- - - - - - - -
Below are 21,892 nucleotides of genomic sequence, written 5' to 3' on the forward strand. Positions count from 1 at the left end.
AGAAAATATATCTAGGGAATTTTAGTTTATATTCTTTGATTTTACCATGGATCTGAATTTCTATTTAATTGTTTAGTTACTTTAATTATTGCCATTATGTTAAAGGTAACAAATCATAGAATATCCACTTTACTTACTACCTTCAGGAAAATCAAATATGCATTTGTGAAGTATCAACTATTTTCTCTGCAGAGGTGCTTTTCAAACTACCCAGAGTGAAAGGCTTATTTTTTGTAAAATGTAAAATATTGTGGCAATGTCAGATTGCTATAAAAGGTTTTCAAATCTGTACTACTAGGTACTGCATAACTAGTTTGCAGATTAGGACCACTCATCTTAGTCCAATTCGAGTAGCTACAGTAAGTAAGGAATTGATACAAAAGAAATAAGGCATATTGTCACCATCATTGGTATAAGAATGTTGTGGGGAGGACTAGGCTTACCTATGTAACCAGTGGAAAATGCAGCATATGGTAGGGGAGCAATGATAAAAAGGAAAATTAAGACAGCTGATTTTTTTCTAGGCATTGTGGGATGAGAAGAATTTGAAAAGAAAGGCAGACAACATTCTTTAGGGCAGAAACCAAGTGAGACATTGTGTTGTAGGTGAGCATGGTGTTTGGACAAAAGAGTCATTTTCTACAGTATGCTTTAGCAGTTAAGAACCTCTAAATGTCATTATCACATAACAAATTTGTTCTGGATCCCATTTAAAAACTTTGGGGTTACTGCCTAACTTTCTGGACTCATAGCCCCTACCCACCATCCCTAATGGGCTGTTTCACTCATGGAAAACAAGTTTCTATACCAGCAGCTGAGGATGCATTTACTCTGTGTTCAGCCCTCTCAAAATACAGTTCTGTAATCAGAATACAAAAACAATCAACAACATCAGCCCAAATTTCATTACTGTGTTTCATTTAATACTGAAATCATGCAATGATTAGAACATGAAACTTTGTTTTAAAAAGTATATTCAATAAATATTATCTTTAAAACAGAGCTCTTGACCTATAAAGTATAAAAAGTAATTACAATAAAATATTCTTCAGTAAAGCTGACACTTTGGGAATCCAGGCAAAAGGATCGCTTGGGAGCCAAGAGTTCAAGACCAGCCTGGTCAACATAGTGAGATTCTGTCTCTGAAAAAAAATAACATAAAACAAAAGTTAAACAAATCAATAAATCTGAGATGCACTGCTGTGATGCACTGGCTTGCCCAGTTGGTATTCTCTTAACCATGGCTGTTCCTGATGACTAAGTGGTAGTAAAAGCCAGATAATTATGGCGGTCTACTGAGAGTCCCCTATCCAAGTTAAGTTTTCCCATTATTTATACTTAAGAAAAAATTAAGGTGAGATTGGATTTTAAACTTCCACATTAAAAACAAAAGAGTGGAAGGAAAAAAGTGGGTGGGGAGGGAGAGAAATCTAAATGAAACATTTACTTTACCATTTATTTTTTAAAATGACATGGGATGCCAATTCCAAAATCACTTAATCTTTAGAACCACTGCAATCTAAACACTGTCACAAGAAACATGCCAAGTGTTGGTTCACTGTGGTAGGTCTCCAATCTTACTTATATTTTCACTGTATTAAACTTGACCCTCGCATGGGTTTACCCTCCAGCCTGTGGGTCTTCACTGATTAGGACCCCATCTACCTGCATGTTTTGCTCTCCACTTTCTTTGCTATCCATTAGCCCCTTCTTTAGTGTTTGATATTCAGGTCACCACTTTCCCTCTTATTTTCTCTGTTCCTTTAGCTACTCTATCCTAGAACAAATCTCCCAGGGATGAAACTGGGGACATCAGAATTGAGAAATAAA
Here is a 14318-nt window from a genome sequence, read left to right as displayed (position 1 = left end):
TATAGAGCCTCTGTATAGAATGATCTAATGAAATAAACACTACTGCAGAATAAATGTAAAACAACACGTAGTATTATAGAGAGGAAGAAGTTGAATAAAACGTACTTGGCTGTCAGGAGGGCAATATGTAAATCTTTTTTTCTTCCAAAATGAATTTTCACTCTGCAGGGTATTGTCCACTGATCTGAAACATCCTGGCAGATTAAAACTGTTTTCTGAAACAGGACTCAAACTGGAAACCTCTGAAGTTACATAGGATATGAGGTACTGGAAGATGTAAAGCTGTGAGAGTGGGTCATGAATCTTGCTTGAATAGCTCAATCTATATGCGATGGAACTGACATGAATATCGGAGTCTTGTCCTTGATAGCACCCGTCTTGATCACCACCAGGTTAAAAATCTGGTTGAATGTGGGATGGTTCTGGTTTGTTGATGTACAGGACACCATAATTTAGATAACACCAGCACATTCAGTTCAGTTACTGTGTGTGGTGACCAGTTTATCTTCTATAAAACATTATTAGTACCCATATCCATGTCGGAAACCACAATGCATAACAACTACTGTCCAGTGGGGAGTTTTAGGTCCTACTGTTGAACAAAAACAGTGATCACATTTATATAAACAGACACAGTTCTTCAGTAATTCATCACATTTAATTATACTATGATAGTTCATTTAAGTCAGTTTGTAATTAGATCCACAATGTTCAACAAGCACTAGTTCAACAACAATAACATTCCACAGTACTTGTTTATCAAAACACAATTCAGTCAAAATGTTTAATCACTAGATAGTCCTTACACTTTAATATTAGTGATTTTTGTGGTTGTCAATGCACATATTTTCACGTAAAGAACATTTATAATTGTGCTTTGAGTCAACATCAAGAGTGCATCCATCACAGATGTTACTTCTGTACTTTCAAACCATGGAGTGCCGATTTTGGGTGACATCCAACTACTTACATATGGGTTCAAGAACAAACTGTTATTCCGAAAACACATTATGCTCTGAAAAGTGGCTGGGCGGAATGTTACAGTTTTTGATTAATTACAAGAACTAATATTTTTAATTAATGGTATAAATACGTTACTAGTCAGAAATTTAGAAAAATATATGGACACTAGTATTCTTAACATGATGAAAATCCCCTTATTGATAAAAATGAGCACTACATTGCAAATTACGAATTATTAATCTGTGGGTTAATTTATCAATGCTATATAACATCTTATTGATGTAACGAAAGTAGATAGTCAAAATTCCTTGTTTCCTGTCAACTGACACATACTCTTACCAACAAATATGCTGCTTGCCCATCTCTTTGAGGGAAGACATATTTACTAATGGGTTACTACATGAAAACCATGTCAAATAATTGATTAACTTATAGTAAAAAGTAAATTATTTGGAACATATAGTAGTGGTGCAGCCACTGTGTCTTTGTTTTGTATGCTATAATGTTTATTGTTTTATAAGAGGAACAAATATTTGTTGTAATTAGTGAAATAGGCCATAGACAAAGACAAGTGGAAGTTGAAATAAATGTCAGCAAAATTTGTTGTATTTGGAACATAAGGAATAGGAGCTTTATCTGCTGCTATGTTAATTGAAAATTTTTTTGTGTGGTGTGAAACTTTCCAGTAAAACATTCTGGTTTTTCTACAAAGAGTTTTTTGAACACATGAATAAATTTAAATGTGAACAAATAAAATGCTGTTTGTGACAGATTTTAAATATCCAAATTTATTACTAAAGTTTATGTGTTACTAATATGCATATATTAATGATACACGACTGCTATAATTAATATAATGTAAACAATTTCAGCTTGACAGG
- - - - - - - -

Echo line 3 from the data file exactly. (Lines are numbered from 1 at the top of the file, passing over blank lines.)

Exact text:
Here is a 14318-nt window from a genome sequence, read left to right as displayed (position 1 = left end):